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19 February 2020

The light and shade of Steve McQueen

A major retrospective of the artist and director’s work reveals a master of the uncanny.

By Thomas Calvocoressi

Steve McQueen doesn’t make horror films but he is a master of the uncanny. Whether it’s sending his camera down the world’s deepest mine, swooping queasily around the gargantuan Statue of Liberty, or getting up close in a heartbreaking account of a dead relative, he continually leaves us feeling dwarfed, engulfed, or spooked. Tate Modern’s major retrospective of his work demonstrates that art grounded in grainy realism can still make us question what we’re seeing, and morph into something far beyond representation. But very often it’s what we don’t see or hear – what’s obscured, muted, lurking – that is most powerful.

Many will know McQueen as a film director (Hunger; Shame; the Oscar-winning 12 Years a Slave; Widows), but it was being awarded the Turner Prize in 1999 as a video artist that first brought him fame; this is his first major exhibition in this country since an Institute of Contemporary Arts show that same year. For anyone who knows his feature films, watching the 12 shorts in the show deepens an understanding of his  process. For those who don’t, these works exist, provoke and move all on their own.

The cavernous main space contains two works, each projected on to both sides of a screen. Static (2009) is a film of the Statue of Liberty shot from a helicopter, which buzzes noisily around it, offering startling close-ups. Taken after the monument was fully reopened following the 9/11 attacks, and unsparing in its scrutiny of the statue’s verdigris and battered joins, this is the US both diminished and defiant. At times the changing viewpoint gives the sense that Liberty itself is moving, processing across the city like the monster in a disaster flick.


Still from Charlotte (2004) 

Next to it is the earlier film Once Upon a Time (2002), based on a series of slides sent into space by Nasa on the 1977 Voyager probes to show life on Earth to aliens. This is an edited, idealised version of the world (no wars, no famine) that, as a result, is dreamlike. Set to a soothing and disorientating soundtrack of glossolalia – speaking in tongues – images fade into each other as if the planet’s collective psyche were free-associating. Desert people become a forest with mushrooms; snow-covered trees merge into sickly yellow daffodils. It’s eerie to think of this tiny snapshot of Earth still out there, unimaginably far away.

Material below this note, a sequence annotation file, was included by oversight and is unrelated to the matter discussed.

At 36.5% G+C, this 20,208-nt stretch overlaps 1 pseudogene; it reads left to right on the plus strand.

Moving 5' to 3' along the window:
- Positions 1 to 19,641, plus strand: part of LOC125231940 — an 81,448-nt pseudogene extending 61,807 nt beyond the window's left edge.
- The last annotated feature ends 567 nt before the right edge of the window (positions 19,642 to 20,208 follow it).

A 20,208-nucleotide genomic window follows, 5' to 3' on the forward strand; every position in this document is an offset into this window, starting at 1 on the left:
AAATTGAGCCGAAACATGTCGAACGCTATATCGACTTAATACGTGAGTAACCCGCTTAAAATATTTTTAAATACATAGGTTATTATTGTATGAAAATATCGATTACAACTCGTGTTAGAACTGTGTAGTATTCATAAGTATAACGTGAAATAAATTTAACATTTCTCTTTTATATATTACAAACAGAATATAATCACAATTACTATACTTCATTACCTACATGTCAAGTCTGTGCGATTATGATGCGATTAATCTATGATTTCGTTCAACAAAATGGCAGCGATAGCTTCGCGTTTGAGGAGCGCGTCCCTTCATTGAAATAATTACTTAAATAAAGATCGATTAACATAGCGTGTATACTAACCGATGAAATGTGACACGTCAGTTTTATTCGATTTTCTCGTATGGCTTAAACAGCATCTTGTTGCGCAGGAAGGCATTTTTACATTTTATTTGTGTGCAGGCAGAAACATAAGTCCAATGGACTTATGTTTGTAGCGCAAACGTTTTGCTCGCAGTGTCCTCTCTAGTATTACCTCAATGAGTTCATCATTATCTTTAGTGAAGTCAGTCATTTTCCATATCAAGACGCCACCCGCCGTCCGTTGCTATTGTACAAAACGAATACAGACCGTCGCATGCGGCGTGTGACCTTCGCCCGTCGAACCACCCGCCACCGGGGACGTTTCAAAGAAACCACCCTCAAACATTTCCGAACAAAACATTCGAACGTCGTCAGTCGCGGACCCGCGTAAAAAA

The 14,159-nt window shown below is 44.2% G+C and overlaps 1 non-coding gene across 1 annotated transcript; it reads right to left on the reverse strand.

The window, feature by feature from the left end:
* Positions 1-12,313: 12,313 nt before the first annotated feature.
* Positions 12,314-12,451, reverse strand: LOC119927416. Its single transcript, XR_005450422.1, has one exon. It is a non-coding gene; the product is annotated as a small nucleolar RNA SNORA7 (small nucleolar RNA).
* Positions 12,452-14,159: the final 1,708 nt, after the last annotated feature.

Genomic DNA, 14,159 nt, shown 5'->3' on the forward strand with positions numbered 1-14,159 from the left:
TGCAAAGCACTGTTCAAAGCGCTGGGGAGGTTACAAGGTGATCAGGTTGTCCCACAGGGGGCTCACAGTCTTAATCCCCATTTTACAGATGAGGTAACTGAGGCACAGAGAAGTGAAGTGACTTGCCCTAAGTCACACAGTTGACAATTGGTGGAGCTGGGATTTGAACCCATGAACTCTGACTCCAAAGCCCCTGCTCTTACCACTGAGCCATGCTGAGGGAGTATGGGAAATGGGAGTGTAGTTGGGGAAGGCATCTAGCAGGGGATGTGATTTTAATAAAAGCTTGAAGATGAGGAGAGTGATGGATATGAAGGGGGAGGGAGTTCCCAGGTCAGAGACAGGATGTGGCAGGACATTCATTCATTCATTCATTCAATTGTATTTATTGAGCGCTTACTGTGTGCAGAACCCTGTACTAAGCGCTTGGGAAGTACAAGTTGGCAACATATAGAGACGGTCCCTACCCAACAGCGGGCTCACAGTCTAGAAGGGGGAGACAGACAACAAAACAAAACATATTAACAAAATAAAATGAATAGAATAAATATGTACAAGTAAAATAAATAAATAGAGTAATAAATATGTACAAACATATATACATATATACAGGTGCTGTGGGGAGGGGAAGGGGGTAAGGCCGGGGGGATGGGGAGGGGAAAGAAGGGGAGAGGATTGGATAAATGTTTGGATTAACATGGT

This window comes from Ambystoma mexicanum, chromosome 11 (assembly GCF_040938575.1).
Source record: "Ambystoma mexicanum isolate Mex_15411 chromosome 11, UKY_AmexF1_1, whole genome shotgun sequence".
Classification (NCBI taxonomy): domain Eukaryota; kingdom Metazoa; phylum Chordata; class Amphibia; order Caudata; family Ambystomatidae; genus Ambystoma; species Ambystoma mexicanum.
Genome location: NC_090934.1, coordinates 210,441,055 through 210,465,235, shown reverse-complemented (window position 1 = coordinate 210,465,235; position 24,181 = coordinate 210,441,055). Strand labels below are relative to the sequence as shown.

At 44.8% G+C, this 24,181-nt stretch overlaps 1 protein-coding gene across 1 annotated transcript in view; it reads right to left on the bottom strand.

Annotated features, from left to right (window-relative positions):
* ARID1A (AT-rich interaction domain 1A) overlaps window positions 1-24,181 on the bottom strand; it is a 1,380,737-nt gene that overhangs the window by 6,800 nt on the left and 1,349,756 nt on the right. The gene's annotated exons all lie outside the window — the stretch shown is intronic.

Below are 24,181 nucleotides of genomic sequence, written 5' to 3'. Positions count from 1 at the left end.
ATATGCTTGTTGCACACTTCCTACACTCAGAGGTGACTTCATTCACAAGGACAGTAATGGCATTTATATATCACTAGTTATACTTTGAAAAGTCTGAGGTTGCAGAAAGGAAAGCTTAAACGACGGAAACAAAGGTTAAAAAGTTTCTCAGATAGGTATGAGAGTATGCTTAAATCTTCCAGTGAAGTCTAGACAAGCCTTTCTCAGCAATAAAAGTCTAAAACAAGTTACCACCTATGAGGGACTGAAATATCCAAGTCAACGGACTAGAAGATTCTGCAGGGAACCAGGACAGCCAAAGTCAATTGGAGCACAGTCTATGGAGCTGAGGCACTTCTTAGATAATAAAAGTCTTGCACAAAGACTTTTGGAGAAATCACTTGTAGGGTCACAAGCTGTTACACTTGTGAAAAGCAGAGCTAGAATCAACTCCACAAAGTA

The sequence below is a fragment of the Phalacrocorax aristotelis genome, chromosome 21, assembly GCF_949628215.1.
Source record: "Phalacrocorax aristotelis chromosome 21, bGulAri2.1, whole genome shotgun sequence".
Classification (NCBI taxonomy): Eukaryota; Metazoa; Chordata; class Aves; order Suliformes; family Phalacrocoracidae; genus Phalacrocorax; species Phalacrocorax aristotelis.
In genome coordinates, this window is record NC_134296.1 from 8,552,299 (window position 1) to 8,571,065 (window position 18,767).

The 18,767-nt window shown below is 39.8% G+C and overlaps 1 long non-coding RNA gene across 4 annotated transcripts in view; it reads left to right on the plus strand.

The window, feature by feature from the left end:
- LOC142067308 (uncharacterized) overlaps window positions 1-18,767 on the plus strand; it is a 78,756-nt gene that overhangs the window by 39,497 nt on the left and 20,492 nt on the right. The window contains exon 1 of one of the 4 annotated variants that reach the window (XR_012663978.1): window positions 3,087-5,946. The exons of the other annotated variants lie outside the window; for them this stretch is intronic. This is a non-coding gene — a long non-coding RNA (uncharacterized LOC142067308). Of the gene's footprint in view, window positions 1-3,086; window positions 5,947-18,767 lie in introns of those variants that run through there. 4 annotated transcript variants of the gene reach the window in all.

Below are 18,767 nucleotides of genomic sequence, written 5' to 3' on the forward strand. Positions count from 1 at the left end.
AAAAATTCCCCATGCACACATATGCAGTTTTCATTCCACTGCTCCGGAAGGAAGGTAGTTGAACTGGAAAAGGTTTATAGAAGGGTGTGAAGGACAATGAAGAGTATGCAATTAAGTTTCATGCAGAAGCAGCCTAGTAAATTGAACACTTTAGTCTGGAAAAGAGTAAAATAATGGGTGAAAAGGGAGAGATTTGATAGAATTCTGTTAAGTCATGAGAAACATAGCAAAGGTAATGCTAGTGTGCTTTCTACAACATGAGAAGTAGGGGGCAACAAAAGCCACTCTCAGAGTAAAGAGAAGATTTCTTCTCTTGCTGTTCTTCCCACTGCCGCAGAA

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If the Apollo images evoke human insignificance, the 2002 film Western Deep shows people pushed to the limits of endeavour, descending to unfathomable depths. Filmed in the TauTona goldmine in South Africa, the film begins in pitch darkness as miners descend three miles in a cage. Flashes of refracted light give impressionistic glimpses of the men, and then we emerge into the hellish, sweltering depths. Claustrophobic footage of the men toiling underground amid cutting machinery and subterranean water is interspersed with that of workers above ground: dazed and resting, or having medical check-ups. At one point a sweating man stares out with what looks like a tube protruding from his eye. The camera shifts and we realise it’s a thermometer in his mouth.

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Still from Exodus (1992-97)

McQueen’s use of light and shade, sound and silence, is never more effective than here: darkness lends machinery an abstracted beauty; on mute, the miners’ repeat actions have a ritualistic quality. But these are shattered with sudden bursts of stark daylight and jarring noise. It builds a picture of everyday torture – these low-paid black South Africans extracting precious metal in exhausting, unnatural conditions.

A trio of films from 2001 also depict isolation and confinement but on a personal scale. In Girls, the trip-hop singer Tricky sings raw vocals in a studio; in Illuminer the artist himself is lit by a hotel room TV. But it is 7th Nov (2001) that is the most affecting. It’s the narrated story of a bizarre accident in which McQueen’s cousin shot and killed his younger brother. All we see on screen is a static image of a man’s scarred scalp, but his fluent account is gripping and quietly devastating. Though we believe this was accidental, small details elicit occasional moments of doubt. And it’s highly intimate – we hear every breath and swallow.


The artist Steve McQueen

Much of McQueen’s work explores his Caribbean heritage, specifically Grenada and its legacy of occupation and slavery. Most touching of these is Ashes (2002-15), shown on two screens back-to-back, a tribute to a young man befriended by McQueen when he was shooting the film Carib’s Leap. On one side, Ashes, a sun-kissed young Grenadian man in white football shorts, sits on the prow of an orange boat, performing flirtatiously for the camera. On the other we see two older men quietly constructing a tomb in an island graveyard. Their soundtracks are overlaid: shimmering sea mingled with goats bleating and the chiselling of stone. Then the tragedy becomes clear: Ashes has been murdered and now lies in this dark earth. A modern momento mori, it’s one of the most effective portrayals of human mortality I’ve seen. 

“Steve McQueen” runs until 11 May

Steve McQueen 
Tate Modern, London SE1

This article appears in the 19 Feb 2020 issue of the New Statesman, The age of pandemics